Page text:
The process also led to the loss of manuscripts.  A careless editor might well feel that the parchment manuscript, by now considerably defaced, was of no further interest, now that he had a nice new clean copy.  It is a lamentable fact that quite a few unique manuscripts survived the Dark Ages and the Middle Ages, only to be chopped up for parchment once printed.  However we happen to know that the manuscript of Velleius survived this treatment and existed as late as the 18th century.  Similarly the manuscripts of Tertullian used by Rhenanus did not perish at that point; one, indeed, survives today among Rhenanus’ papers in the little town of Selestat in Alsace.  But we can only speculate whether the only manuscript of the Laus Pisonis perished in 1527, cut up to line baking dishes, or suffered some other fate somewhat later.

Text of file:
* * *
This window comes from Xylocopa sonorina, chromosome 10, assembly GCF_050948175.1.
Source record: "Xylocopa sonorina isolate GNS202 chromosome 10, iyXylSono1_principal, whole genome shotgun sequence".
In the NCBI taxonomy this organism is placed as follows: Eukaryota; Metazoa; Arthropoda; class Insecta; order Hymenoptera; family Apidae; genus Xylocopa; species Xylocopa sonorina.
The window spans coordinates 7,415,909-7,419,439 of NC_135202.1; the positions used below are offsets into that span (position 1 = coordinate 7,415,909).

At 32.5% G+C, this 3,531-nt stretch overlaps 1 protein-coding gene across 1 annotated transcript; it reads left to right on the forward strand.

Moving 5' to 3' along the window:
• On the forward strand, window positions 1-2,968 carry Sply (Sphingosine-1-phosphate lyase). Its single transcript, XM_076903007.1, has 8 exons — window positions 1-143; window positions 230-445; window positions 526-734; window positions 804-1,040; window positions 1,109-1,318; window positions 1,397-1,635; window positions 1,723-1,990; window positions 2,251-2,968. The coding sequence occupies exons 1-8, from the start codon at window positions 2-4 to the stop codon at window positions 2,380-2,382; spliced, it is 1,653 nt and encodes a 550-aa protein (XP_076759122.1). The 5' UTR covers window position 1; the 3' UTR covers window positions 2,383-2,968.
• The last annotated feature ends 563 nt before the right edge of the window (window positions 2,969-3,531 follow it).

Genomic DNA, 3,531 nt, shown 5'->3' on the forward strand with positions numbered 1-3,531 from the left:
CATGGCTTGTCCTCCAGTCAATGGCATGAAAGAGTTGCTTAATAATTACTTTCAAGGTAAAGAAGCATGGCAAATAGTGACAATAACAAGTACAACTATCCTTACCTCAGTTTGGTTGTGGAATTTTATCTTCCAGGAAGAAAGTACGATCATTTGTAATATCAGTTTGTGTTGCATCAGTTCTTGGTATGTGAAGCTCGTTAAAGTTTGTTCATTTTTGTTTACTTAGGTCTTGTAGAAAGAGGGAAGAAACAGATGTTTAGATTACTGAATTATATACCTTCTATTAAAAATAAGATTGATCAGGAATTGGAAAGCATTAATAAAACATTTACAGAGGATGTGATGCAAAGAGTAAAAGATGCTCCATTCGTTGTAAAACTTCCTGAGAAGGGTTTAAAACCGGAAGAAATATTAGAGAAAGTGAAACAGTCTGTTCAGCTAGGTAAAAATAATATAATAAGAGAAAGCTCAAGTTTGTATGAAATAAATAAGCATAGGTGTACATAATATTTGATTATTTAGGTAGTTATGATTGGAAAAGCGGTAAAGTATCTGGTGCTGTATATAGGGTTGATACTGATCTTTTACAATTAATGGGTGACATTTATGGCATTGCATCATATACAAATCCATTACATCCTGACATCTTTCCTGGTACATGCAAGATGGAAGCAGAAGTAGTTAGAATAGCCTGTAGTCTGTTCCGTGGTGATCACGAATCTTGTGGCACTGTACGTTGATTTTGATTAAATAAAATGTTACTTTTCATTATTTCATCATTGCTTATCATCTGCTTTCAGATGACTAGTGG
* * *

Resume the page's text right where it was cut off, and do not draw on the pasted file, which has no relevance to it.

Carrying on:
Fortunately a second source is available, in the form of a 12th century anthology of texts, the Florilegium Gallicum.  This contains 75% of the Laus Pisonis, and so can be used to correct the text.

The poem itself praises a young Calpurnius Piso, one of a number of that name.   The references to Maecenas suggest a date in the mid- to late-first century.


A thought on the end of Juvenal

The 16th and last satire breaks off mid-flow.  The ending is lost, therefore, or perhaps was not written.

Ancient books were written on rolls.  One modern author theorized that the end of a text ought to be safer than the start, because it should be inside the rolled up scroll.  He seems to think that a roll would normally be stored ready to read.

But it seems to me, in my ignorance, that the reverse is the case.  The average ancient reader would get to the end of his reading, and find his roll almost fully rolled-up.   It is possible, of course, that some readers would then unwind the whole roll and roll it back up the correct way.  But human nature being what it is, surely most of the time the reader will just pop the roll back in its cylindrical case.  A reader who takes up a roll to read and finds it is back-to-front has an incentive to rewind it.  A reader who wants his lunch has none.